Using [measurement tool], we examined/assessed/evaluated/etc. the [construct] of [number and type of participants].


Continuing with the example we have been using so far, we could write the following sentence:


Using the Chronic Fatigue Syndrome Assessment Scale (CFSAS), we analyzed the presence and extent of CFS in 212 obese and non-obese Americans aged 21-49 years old.


(In most cases, there is no simple copy-paste option for this sentence.)


Sentence #5: Express your primary finding.


This information will most likely be located near the beginning of your “Results” section. Specifically, the relevant information will be contained in any paragraphs that invite the reader to refer to a table or figure. For example, we might find the following passage in the “Results” section of a research paper:


Table 1 provides the means and standard deviations of the CFSAS scores of the obese and non-obese groups. The data show that obese individuals’ scores on the CFSAS were significantly higher than the scores of non-obese individuals (p < 0.01).


The simplest way to incorporate this into your thesis would be to copy and paste the second sentence.


The data show that obese individuals’ scores on the CFSAS were significantly higher than the scores of non-obese individuals.


You could also paraphrase this sentence to avoid repetition.


Our results indicate that obese individuals are significantly more likely than non-obese individuals to suffer from CFS.


Sentence #6: State the main implication of your primary finding.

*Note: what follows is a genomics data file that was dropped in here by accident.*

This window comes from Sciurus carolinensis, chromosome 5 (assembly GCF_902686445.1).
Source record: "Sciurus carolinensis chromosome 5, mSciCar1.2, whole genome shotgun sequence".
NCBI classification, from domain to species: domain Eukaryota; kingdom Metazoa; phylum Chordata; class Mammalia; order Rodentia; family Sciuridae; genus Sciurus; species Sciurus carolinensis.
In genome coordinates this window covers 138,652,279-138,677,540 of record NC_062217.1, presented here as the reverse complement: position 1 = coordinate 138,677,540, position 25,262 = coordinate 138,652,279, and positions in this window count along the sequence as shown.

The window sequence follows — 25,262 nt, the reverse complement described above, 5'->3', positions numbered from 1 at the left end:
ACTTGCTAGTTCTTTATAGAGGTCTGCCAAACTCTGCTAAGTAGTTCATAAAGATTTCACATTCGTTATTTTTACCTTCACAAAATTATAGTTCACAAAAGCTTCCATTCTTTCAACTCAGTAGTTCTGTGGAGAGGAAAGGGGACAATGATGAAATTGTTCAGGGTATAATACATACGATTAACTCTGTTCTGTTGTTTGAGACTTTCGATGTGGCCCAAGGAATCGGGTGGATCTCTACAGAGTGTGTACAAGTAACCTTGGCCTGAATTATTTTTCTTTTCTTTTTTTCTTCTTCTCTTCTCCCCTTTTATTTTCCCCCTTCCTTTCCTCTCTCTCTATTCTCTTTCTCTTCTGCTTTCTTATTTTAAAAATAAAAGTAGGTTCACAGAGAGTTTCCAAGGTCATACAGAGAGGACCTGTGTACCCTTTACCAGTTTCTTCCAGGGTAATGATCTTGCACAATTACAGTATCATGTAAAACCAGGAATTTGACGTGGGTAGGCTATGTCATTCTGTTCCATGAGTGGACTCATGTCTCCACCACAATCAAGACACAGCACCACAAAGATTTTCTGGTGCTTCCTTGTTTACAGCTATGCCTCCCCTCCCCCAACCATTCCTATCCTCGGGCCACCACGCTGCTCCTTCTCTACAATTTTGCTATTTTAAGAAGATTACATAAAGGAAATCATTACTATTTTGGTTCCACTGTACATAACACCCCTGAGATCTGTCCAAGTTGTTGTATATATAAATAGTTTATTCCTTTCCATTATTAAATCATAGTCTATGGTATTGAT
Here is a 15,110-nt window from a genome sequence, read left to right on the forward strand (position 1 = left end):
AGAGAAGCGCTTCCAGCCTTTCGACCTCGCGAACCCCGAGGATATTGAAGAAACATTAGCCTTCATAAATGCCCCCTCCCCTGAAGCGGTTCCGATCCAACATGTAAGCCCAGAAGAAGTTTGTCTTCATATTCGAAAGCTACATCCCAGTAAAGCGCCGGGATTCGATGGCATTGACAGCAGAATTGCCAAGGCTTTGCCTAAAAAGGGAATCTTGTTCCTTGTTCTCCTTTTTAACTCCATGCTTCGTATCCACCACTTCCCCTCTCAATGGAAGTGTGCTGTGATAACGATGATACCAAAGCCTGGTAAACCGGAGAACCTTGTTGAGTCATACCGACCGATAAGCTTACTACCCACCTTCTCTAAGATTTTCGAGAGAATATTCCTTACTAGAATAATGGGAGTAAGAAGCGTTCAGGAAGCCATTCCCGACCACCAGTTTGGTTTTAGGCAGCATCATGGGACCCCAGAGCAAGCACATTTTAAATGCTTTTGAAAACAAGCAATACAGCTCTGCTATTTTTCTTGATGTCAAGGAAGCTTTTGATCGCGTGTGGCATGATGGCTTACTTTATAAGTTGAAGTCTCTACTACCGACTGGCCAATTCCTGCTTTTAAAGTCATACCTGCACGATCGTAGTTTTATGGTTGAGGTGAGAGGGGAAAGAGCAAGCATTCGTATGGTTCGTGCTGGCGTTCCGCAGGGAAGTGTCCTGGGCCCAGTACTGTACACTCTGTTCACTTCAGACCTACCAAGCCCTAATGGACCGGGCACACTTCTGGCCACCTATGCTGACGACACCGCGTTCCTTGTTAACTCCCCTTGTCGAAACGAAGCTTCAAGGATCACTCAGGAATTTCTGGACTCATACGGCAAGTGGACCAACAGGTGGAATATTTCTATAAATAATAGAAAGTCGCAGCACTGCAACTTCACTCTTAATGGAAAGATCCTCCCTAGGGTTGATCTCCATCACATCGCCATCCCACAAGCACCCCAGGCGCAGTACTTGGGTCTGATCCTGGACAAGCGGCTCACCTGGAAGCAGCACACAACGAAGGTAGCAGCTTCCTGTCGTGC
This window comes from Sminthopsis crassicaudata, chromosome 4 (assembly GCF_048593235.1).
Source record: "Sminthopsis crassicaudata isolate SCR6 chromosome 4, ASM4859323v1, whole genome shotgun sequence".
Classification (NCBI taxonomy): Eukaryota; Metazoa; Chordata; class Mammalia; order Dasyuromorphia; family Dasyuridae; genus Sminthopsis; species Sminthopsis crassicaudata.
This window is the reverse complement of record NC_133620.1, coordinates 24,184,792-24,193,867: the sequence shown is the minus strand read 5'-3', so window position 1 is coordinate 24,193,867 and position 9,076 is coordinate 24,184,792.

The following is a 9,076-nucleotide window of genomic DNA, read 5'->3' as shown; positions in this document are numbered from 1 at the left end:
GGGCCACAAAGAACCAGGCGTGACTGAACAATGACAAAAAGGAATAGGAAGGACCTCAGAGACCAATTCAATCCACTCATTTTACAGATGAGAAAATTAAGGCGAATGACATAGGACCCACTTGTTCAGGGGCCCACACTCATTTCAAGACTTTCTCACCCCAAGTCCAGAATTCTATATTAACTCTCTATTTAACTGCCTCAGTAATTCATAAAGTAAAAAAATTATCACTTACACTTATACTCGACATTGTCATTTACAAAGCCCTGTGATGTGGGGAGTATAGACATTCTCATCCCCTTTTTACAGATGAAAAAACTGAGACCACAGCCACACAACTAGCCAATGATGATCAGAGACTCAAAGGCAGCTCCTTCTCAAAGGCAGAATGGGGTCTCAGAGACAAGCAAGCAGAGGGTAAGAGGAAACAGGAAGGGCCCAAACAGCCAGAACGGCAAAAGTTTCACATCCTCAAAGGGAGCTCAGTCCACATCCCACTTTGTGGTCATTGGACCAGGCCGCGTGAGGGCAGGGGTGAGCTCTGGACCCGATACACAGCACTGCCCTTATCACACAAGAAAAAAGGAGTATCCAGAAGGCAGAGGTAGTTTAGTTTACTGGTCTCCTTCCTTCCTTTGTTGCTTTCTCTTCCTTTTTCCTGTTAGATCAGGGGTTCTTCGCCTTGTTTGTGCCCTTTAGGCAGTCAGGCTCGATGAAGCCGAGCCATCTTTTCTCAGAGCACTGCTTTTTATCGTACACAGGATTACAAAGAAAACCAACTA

You will often be able to generate this sentence based on the information given near the end of your “Conclusion” section (often the very last sentence). The last paragraph of a conclusion might read as follows:


The results presented in this study indicate that obesity might be an important determining factor in CFS, though additional research is needed to confirm obesity’s role in this disorder. Nevertheless, this study illustrates the importance of considering weight-management strategies as part of the treatment of CFS for obese patients.


The easiest way to write the final sentence of the abstract would be to use the last sentence (minus the transitional phrase).

This study illustrates the importance of considering weight-management strategies as part of the treatment of CFS.


Once again, it is advisable to paraphrase to avoid repetition.


Therefore, it could be worthwhile to implement weight-management strategies for treating obese patients suffering from CFS.


The Final Product


Below, I have combined the example sentences provided throughout this article to show how your abstract will read if you follow the methods provided above.


Copy-paste method


Approximately 30 million Americans suffer from chronic fatigue syndrome (CFS). However, it remains unknown whether some specific sources of stress are linked to CFS. Thus, this study aimed to explore whether obese adults living in the US are more likely than non-obese adults to suffer from CFS. Using the Chronic Fatigue Syndrome Assessment Scale (CFSAS), we analyzed the presence and extent of CFS in 212 obese and non-obese Americans aged 21-49 years old. The data show that obese individuals’ scores on the CFSAS were significantly higher than the scores of non-obese individuals (p < 0.01). This study illustrates the importance of considering weight-management strategies as part of the treatment of CFS.


Paraphrase method


Chronic fatigue syndrome (CFS) is one of the most common disabling conditions in the US, as it affects more than 30 million Americans, often due to stress. However, not much is known about the link between certain types of stress — particularly physical stress caused by obesity — and CFS. This study explored whether being obese makes adults more likely to suffer from CFS. Using the Chronic Fatigue Syndrome Assessment Scale (CFSAS), we analyzed the presence and extent of CFS in 212 obese and non-obese Americans aged 21-49 years old. The data show that obese individuals’ scores on the CFSAS were significantly higher than the scores of non-obese individuals. Therefore, it could be worthwhile to implement weight-management strategies for treating obese patients suffering from CFS.